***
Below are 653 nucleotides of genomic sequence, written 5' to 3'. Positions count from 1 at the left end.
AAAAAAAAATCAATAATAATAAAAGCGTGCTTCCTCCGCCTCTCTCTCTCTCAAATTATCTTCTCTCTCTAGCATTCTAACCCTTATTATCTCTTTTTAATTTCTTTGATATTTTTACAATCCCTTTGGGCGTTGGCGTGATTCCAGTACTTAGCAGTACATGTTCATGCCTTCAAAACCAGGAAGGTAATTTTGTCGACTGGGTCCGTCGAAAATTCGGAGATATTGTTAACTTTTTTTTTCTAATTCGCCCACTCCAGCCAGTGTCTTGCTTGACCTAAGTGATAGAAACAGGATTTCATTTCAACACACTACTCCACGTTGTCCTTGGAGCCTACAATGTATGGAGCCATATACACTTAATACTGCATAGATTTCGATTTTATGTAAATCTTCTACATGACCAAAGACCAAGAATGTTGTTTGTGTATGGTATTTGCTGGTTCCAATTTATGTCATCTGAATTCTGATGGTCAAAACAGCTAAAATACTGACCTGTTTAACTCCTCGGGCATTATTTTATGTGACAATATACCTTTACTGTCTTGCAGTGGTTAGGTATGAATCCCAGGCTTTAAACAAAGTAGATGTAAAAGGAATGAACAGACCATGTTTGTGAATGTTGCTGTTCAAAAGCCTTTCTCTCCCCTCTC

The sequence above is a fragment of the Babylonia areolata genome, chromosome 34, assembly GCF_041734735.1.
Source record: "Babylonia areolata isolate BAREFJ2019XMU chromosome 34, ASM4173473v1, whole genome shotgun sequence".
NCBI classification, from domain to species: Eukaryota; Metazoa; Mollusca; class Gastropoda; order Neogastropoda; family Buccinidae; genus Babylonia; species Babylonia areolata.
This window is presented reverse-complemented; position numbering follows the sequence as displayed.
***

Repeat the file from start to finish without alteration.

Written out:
Below are 653 nucleotides of genomic sequence, written 5' to 3'. Positions count from 1 at the left end.
AAAAAAAAATCAATAATAATAAAAGCGTGCTTCCTCCGCCTCTCTCTCTCTCAAATTATCTTCTCTCTCTAGCATTCTAACCCTTATTATCTCTTTTTAATTTCTTTGATATTTTTACAATCCCTTTGGGCGTTGGCGTGATTCCAGTACTTAGCAGTACATGTTCATGCCTTCAAAACCAGGAAGGTAATTTTGTCGACTGGGTCCGTCGAAAATTCGGAGATATTGTTAACTTTTTTTTTCTAATTCGCCCACTCCAGCCAGTGTCTTGCTTGACCTAAGTGATAGAAACAGGATTTCATTTCAACACACTACTCCACGTTGTCCTTGGAGCCTACAATGTATGGAGCCATATACACTTAATACTGCATAGATTTCGATTTTATGTAAATCTTCTACATGACCAAAGACCAAGAATGTTGTTTGTGTATGGTATTTGCTGGTTCCAATTTATGTCATCTGAATTCTGATGGTCAAAACAGCTAAAATACTGACCTGTTTAACTCCTCGGGCATTATTTTATGTGACAATATACCTTTACTGTCTTGCAGTGGTTAGGTATGAATCCCAGGCTTTAAACAAAGTAGATGTAAAAGGAATGAACAGACCATGTTTGTGAATGTTGCTGTTCAAAAGCCTTTCTCTCCCCTCTC

The sequence above is a fragment of the Babylonia areolata genome, chromosome 34, assembly GCF_041734735.1.
Source record: "Babylonia areolata isolate BAREFJ2019XMU chromosome 34, ASM4173473v1, whole genome shotgun sequence".
NCBI classification, from domain to species: Eukaryota; Metazoa; Mollusca; class Gastropoda; order Neogastropoda; family Buccinidae; genus Babylonia; species Babylonia areolata.
This window is presented reverse-complemented; position numbering follows the sequence as displayed.